Typical Solar Power System Components
Below is a run down of the basic components of an RV solar power system.
Solar Panel Basics
You may have heard that there are three types of solar panels, categorized by how each individual cell on the solar panel is constructed.
The three types are:
- monocrystalline – each cell is a thin wafer of a pure silicon crystal
- polycrystalline – each cell is made of silicon that’s melted and then poured into a mold
- amorphous – each cell is made of a thin layer of silicon attached to a backing material (think of a sticker on it’s backing)
Most of the trickle chargers we talked about earlier are made of amorphous cells. Amorphous cells are the cheapest of the three types, and are better at collecting power from the sun on cloudy days. But they’re not as efficient at collecting energy as the mono and poly cells.
Most solar panels made for powering and charging – as opposed to trickle charging (maintaining charge) – are made of either mono or poly cells.
The 320 watt Go Power! kit above, for example, is made of monocrystalline cells.
Flexible or Rigid?
While the actual solar panel cells are monocrystalline, polycrystalline or amorphous, the entire panel can be either rigid or flexible.
The mono and poly cells are usually part of rigid frames, while the less efficient amorphous cells can be molded into flexible panels that can bend up to about 30 degrees.
Recently though, Go Power! has introduced a new flexible panel with mono cells, called the Solar Flex.
Another manufacturer, Renogy, also has their own flexible mono cell panel on the market.
These flexible mono panels are a bit more expensive than their rigid counterparts, however.
Solar Charge Controller Basics
The charge controller, sometimes called a charge regulator, is the command center for your RV solar system.
It regulates the power (both current and voltage) coming from the solar panels to prevent your batteries from becoming overcharged. The solar powered trickle chargers we talked about earlier generally don’t come (or need) a charge controller.
And interesting fact about solar panels is that while they’re usually rated at 12 V, they often put out about 16-20 V.
You might wonder why the panels put out more voltage than the batteries they’re charging are rated for.
The answer is that if the panels were designed to only output 12 V, they wouldn’t produce nearly enough power during less than perfect conditions and full sun. So the engineers design the panels to output more voltage than rated during optimal conditions, so that when the clouds come in or the panel heats up (solar panels work better when they’re cool) you’ll still be able to get 12 V out of them.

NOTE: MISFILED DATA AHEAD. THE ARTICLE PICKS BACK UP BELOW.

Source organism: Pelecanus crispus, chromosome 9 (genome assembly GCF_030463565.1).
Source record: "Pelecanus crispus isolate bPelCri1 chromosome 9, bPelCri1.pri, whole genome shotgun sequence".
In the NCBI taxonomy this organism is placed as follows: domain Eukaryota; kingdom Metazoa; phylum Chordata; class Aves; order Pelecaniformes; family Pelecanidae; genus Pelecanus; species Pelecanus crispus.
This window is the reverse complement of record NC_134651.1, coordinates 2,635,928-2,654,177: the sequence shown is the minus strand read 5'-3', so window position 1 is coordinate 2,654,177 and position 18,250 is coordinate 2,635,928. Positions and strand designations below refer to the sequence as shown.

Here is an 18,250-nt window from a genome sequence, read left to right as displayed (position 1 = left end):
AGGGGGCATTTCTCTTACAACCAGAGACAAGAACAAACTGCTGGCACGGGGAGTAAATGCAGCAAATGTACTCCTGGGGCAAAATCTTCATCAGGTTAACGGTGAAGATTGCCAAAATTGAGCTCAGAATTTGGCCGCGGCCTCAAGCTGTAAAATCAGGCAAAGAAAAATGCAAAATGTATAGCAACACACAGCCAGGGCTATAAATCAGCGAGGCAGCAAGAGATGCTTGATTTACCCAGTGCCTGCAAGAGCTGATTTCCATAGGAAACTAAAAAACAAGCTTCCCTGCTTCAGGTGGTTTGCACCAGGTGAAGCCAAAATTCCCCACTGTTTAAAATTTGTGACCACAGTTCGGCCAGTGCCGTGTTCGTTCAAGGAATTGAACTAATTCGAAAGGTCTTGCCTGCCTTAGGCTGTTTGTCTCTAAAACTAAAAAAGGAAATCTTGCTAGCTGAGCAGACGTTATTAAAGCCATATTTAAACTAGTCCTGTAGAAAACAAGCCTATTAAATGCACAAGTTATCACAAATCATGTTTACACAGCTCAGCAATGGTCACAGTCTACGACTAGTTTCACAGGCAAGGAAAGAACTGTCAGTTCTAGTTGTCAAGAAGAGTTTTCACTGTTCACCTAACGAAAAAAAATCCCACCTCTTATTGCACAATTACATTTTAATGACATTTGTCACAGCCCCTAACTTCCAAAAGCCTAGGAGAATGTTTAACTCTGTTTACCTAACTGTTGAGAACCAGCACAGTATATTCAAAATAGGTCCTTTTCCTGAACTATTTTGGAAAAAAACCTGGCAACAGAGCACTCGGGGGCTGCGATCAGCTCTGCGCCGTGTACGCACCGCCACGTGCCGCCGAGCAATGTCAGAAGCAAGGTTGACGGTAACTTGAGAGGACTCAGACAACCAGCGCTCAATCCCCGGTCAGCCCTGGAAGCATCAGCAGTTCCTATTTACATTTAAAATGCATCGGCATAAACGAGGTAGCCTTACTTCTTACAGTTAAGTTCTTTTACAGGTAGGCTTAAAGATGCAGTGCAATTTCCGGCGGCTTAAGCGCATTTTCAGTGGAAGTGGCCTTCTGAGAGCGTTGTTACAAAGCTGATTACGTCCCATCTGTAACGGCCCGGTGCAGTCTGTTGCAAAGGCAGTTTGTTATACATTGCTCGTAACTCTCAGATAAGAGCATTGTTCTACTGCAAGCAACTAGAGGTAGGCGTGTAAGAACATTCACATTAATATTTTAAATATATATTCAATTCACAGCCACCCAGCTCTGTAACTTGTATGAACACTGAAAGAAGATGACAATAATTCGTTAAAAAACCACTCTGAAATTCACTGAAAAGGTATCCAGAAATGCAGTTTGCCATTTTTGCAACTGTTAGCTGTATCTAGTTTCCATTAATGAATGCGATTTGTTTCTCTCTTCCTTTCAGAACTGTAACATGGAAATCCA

Solar charge controllers can read and adjust battery voltage, optimize power flow, figure solar panel production, and keep the RV solar system running efficiently and your batteries from overcharging.
What Is Maximum Power Point Tracking?
Maximum power point tracking (MPPT) has improved the way charge controllers interact with the different RV solar components.
An MPPT controller is an electronic DC to DC converter that converts the higher DC output from the solar panels to a lower DC voltage needed to charge your RV’s batteries.
If you use a regular charge controller, you’ll lose a lot of power if there is a poor match between the output on the solar panel and the current charge on your battery.
The MPPT charge controller on the other hand, will constantly compare the output on the panel with the battery charge state, optimizing the voltage to get the most amps into the battery. You can read more about MPPT charge controllers here.
You should consider an MPPT charge controller if you’re serious about building a quality RV solar setup.
Digital Monitoring Unit
Who doesn’t like to know what’s going on?
The ability to monitor your RV solar system varies widely with the quality and cost of the setup. Some systems use indicator lights, others simply list the voltage.
By using a digital monitoring unit, such as the Xantrex CM/R-50, you’ll be able to read the volts, amps, and cumulative amp hours of your solar array.
Wiring is the backbone of your RV solar system. Just don’t get tricked though, as there’s no special wire made exclusively for solar panels.
It goes without saying that mounting your RV solar panels should be done with the highest quality hardware so that they are absolutely secure.
You can mount your panels either flat or on some tilt brackets.
Some RVers believe that tilt brackets can be troublesome. If you mount your panels permanently, be sure to consider the loss of efficiency if the panels don’t face directly toward the sun.
This RV solar guide is meant for the solar power beginner. While we’ve introduced the basic components and talked a little about how they work with each other, you’ll want to do more research before you make your final purchase decision.
If you want to continue your research we encourage you to visit the links below to learn more.
- Trailer Life – RV Solar Power
- LiveWorkDream -RV Solar Power Expectations and Considerations
- GoneWithTheWynns.com – What Can Solar Power Do For an RV?
- MarxRV.com – The 12 volt Side of Life
- MacSlab.com – Optimum Tilt of Solar Panels
- Good Sam Club – Do-It-Yourself RV Solar: What you need to know.
- JackDanMayer.com – RV Electrical and Solar
- Northern Arizona Wind and Sun – Solar Power Equipment Dealer
Where to find RV solar panels, controllers, parts and accessories: